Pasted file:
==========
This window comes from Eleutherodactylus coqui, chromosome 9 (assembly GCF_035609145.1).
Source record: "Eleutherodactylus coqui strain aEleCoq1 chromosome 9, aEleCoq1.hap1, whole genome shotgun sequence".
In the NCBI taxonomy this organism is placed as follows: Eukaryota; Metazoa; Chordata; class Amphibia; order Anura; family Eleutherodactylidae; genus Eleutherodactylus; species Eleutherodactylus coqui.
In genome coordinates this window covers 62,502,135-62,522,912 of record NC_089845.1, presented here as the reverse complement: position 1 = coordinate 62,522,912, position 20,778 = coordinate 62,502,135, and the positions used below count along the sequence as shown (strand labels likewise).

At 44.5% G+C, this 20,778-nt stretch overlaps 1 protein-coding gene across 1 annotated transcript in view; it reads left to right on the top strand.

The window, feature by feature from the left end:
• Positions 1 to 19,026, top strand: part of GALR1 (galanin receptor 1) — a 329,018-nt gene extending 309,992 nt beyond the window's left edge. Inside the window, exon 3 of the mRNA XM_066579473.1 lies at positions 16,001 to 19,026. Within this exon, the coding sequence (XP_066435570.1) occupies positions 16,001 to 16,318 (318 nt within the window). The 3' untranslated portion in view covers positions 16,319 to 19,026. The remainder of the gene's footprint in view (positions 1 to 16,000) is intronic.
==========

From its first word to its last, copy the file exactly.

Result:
This window comes from Eleutherodactylus coqui, chromosome 9 (assembly GCF_035609145.1).
Source record: "Eleutherodactylus coqui strain aEleCoq1 chromosome 9, aEleCoq1.hap1, whole genome shotgun sequence".
In the NCBI taxonomy this organism is placed as follows: Eukaryota; Metazoa; Chordata; class Amphibia; order Anura; family Eleutherodactylidae; genus Eleutherodactylus; species Eleutherodactylus coqui.
In genome coordinates this window covers 62,502,135-62,522,912 of record NC_089845.1, presented here as the reverse complement: position 1 = coordinate 62,522,912, position 20,778 = coordinate 62,502,135, and the positions used below count along the sequence as shown (strand labels likewise).

At 44.5% G+C, this 20,778-nt stretch overlaps 1 protein-coding gene across 1 annotated transcript in view; it reads left to right on the top strand.

The window, feature by feature from the left end:
• Positions 1 to 19,026, top strand: part of GALR1 (galanin receptor 1) — a 329,018-nt gene extending 309,992 nt beyond the window's left edge. Inside the window, exon 3 of the mRNA XM_066579473.1 lies at positions 16,001 to 19,026. Within this exon, the coding sequence (XP_066435570.1) occupies positions 16,001 to 16,318 (318 nt within the window). The 3' untranslated portion in view covers positions 16,319 to 19,026. The remainder of the gene's footprint in view (positions 1 to 16,000) is intronic.